William S. Biggs, a successful rancher of Eldorado county, is now serving his third term as county supervisor and is one of the capable and reputable detectives in northern California, having engaged in this occupation for many years in railroad and civic employment. Although he prefers the life of a rancher, Mr. Biggs is still called to take charge of cases involving responsibility, and which his knowledge and ability enable him to handle in a most satisfactory manner. He is very popular as a friend and citizen, and has done many laudable things that have won him a place in the hearts of those with whom he has come in contact.
William S. Biggs was born near White Rock, Sacramento county, October 30, 1874, a son of William Thomas and Alice (Bolander) Biggs. The father was also born at White Rock, and for a number of years was in the dairy business, after which he was a railroad conductor on one of the first regular trains between Sacramento and Placerville, and then worked for the railroad in various parts of the northwest. He is now retired, and lives at Sacramento, California. The paternal grandparents of William S. Biggs came to California by way of the Horn. The grandfather died when a young man, and his wife later married George Sherman, who had lived near White Rock since about the year 1846. He and his wife each lived to an age closely approaching ninety years.
William S. Biggs received his education in the grade and high schools of Stanislaus county, California, after which he mined for several years. He then engaged in railroad investigation work, and was the first assistant special agent over the Sacramento division of the Southern Pacific Railroad, holding this position for seven years, when he was made assistant chief special agent of the northern district of the Southern Pacific Railroad. After two years he made captain of the detectives on the Sacramento police force, which post he retained until 1916. In 1896, Mr. Biggs had acquired a ranch near El Dorado, and after leaving the detective force came to this place to live. However, he has been frequently called to serve on special assignments in detective work, and always has charge of the hop fields during the harvest season, having thirty to forty deputies under him at these times.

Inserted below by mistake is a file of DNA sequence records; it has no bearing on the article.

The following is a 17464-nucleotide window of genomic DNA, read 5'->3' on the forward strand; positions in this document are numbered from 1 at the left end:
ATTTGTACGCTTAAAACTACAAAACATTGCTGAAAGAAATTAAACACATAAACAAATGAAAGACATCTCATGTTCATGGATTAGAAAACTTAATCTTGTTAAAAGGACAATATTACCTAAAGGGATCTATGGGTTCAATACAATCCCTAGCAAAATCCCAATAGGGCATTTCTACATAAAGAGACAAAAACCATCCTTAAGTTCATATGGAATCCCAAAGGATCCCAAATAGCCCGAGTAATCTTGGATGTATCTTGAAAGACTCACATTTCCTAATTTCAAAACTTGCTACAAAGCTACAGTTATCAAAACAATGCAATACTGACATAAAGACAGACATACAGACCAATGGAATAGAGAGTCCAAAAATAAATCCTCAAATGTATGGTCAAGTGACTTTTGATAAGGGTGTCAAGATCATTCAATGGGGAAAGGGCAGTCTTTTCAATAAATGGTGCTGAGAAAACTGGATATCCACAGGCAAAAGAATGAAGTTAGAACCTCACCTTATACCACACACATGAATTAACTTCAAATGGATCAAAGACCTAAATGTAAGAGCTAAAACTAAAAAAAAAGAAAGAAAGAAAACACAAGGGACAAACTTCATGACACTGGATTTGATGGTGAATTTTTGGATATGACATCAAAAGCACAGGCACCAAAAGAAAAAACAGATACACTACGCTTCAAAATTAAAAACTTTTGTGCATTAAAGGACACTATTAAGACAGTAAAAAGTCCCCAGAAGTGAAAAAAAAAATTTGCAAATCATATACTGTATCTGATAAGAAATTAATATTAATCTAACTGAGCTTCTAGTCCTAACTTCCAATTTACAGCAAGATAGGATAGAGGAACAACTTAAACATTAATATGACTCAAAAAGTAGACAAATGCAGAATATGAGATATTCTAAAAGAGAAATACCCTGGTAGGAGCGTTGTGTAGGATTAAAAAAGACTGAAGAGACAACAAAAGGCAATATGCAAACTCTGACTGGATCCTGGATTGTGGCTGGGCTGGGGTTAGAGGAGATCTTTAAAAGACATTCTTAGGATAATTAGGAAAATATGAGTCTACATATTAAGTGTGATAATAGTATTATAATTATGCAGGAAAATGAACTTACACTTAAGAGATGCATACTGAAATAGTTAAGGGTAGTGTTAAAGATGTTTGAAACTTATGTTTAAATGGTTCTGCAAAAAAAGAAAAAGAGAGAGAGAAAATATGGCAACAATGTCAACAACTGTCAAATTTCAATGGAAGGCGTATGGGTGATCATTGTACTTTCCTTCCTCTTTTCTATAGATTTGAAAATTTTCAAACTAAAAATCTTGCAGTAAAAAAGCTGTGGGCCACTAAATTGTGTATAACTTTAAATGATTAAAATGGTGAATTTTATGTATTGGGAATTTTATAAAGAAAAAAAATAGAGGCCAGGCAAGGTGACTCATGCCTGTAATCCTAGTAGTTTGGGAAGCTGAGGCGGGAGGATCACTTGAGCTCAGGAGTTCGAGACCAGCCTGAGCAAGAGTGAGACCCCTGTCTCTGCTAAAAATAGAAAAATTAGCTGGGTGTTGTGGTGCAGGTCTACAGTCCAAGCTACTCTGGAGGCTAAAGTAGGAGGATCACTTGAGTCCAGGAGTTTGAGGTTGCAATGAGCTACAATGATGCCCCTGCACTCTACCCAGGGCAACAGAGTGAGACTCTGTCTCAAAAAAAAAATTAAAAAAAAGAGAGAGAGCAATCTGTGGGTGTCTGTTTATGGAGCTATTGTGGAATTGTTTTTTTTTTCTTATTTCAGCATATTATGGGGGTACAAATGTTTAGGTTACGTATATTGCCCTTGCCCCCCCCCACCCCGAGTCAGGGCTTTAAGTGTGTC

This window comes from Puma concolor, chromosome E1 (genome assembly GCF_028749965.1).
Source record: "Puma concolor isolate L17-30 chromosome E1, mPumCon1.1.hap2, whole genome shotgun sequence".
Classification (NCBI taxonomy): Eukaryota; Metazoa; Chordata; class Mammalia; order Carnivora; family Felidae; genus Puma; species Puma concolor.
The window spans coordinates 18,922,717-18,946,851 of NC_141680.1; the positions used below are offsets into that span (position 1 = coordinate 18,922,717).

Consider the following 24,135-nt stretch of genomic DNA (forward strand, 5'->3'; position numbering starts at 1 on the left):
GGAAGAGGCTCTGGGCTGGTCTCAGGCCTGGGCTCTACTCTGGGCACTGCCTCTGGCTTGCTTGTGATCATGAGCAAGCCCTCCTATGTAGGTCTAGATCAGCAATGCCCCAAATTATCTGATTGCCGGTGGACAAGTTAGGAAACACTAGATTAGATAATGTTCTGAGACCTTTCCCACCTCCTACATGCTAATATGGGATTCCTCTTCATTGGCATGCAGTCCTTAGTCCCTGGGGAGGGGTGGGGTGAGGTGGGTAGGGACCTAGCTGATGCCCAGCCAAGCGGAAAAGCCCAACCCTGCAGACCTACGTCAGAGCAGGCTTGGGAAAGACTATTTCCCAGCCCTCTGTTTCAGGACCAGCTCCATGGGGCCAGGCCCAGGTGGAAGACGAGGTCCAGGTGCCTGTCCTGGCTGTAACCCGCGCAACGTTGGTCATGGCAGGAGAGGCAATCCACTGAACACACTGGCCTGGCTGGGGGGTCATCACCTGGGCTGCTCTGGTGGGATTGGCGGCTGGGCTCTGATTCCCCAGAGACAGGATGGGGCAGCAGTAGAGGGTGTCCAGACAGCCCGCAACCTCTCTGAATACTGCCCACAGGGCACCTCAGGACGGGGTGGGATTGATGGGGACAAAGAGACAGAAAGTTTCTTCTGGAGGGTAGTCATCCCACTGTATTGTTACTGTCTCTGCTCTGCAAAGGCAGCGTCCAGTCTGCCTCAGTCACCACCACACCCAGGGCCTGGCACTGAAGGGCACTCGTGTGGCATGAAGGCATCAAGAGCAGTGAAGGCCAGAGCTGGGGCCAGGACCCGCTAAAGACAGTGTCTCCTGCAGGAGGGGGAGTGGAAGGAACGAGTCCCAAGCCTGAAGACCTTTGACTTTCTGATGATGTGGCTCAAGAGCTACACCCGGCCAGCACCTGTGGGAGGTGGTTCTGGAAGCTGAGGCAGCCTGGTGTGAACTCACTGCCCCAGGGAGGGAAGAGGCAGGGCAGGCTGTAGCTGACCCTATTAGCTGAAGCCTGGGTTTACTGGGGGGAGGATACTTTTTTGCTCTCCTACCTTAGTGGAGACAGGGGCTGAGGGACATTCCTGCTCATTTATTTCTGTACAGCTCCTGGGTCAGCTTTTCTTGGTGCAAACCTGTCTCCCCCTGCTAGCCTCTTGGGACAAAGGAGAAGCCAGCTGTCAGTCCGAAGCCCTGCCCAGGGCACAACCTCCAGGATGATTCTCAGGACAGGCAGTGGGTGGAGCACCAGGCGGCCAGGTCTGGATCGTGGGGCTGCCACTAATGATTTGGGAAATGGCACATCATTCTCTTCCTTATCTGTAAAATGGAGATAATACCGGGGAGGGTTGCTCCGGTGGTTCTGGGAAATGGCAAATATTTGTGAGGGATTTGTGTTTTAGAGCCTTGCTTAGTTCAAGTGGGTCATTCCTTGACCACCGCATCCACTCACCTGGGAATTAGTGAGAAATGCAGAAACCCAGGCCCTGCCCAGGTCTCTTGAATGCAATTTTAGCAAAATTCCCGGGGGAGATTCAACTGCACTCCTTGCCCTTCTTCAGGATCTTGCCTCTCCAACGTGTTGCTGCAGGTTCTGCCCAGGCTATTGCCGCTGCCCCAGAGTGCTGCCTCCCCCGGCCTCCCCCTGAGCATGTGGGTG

Mr. Biggs married Miss Eva E. Cappleman, a native daughter, and descendant of an old California family. They have become the parents of a daughter, Gertrude, who is the wife of Roland Wise of Sacramento, and the mother of a son, Harold.
Mr. Biggs is a member of the Masonic order, including the blue lodge and chapter, and belongs to the Order of the Eastern Star. In politics he is a democrat, and his diversions in life are chiefly hunting and fishing.
Transcribed by Marla Fitzsimmons.
Source: History of the Sacramento Valley California Vol. III J. W. WOOLDRIDGE 1931. Page 245-246.
© 2004 Marla Fitzsimmons.
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